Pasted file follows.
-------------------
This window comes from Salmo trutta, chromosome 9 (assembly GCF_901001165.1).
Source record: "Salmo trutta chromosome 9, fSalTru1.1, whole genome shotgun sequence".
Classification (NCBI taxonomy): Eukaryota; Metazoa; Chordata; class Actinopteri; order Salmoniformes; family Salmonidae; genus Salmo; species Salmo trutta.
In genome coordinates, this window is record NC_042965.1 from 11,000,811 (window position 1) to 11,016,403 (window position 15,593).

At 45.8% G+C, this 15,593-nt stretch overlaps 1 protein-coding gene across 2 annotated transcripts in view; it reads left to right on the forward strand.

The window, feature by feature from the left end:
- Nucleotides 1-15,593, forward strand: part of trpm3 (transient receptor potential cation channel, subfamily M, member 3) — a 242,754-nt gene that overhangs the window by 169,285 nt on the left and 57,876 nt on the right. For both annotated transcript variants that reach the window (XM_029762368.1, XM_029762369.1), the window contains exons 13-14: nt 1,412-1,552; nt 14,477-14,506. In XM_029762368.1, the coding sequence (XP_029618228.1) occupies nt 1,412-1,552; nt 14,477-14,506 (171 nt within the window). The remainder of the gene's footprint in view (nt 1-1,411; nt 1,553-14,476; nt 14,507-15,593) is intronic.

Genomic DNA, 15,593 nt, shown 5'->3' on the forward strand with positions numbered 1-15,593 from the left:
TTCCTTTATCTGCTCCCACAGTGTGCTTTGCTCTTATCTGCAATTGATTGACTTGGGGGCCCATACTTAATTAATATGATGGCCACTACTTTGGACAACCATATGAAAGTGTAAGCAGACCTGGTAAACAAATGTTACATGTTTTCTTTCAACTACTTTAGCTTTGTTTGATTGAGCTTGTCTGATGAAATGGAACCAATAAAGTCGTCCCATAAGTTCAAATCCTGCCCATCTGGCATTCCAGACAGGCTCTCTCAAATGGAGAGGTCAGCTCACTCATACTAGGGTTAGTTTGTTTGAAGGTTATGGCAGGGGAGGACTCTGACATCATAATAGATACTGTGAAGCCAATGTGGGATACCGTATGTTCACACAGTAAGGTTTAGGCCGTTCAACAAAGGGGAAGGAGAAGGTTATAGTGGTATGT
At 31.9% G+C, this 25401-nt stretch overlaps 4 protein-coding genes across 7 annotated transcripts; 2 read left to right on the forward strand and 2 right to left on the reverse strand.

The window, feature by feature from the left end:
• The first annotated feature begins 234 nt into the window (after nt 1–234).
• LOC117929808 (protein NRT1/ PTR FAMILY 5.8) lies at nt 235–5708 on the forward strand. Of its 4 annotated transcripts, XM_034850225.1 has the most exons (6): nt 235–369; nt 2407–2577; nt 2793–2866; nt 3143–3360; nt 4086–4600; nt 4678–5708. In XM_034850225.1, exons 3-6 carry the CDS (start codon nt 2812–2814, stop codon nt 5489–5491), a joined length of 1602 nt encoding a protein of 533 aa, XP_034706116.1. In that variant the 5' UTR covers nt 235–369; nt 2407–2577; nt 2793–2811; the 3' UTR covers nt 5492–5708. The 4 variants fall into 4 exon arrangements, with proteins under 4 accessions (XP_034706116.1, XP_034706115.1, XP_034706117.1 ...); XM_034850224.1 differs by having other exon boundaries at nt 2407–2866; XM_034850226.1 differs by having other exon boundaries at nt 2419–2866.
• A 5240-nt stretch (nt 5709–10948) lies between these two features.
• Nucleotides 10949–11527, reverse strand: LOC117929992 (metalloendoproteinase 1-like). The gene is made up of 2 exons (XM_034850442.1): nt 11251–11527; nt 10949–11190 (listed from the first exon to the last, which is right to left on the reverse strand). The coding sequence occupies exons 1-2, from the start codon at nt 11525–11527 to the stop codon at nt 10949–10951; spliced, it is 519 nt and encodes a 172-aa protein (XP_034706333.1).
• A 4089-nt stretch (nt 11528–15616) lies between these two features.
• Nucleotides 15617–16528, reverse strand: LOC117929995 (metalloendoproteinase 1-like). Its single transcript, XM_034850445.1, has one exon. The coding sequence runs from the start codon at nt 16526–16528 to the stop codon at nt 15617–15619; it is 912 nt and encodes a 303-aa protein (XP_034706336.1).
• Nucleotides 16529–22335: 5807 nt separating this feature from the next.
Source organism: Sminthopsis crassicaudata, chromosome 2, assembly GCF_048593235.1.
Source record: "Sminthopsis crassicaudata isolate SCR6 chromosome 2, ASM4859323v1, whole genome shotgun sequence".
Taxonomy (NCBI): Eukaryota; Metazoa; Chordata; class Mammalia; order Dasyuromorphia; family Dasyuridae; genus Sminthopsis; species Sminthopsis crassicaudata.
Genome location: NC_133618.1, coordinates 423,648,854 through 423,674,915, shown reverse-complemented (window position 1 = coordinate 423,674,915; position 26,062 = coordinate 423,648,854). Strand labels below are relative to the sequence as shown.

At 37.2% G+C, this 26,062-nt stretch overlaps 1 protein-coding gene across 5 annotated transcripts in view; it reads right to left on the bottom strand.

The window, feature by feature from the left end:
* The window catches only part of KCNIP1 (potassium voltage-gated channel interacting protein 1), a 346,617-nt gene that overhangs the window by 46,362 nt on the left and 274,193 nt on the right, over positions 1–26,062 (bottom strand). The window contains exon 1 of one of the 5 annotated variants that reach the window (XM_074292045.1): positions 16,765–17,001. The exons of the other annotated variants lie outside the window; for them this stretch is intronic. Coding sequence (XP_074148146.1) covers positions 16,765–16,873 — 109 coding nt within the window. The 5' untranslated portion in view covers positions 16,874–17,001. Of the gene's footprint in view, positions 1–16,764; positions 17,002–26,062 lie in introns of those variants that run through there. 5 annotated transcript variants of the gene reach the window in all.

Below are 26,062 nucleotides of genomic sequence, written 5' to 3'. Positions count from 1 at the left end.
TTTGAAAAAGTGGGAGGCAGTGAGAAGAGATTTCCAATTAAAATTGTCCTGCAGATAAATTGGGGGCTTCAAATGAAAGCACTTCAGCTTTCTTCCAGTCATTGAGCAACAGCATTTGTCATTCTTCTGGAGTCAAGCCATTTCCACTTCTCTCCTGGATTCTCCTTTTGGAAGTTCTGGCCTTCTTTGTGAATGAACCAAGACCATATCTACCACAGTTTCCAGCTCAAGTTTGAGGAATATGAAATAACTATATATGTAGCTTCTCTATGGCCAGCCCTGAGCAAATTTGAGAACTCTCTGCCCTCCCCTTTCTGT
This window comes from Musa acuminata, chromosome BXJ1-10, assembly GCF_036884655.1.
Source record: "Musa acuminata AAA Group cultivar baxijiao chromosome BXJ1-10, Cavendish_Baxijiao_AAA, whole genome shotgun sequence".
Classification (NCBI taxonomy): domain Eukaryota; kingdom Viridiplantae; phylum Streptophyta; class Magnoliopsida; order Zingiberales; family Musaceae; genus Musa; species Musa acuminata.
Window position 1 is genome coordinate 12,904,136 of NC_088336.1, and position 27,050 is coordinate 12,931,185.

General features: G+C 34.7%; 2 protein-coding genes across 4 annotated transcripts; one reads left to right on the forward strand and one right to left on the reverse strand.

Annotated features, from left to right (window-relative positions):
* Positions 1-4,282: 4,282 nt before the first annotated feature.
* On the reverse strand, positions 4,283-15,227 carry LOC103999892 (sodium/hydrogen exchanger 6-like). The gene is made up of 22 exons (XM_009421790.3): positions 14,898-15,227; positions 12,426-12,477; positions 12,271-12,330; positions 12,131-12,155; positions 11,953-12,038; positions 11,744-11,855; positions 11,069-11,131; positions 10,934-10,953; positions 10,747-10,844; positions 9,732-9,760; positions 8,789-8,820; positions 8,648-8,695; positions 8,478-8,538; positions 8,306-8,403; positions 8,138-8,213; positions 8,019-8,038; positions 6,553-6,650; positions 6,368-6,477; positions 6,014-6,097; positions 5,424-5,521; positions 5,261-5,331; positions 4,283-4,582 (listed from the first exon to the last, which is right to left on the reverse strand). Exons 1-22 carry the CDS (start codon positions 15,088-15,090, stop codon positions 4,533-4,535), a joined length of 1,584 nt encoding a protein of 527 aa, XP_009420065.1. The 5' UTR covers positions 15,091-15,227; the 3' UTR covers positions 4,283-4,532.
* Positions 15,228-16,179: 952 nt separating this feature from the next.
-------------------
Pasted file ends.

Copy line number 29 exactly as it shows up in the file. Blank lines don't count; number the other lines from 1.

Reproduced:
Source record: "Musa acuminata AAA Group cultivar baxijiao chromosome BXJ1-10, Cavendish_Baxijiao_AAA, whole genome shotgun sequence".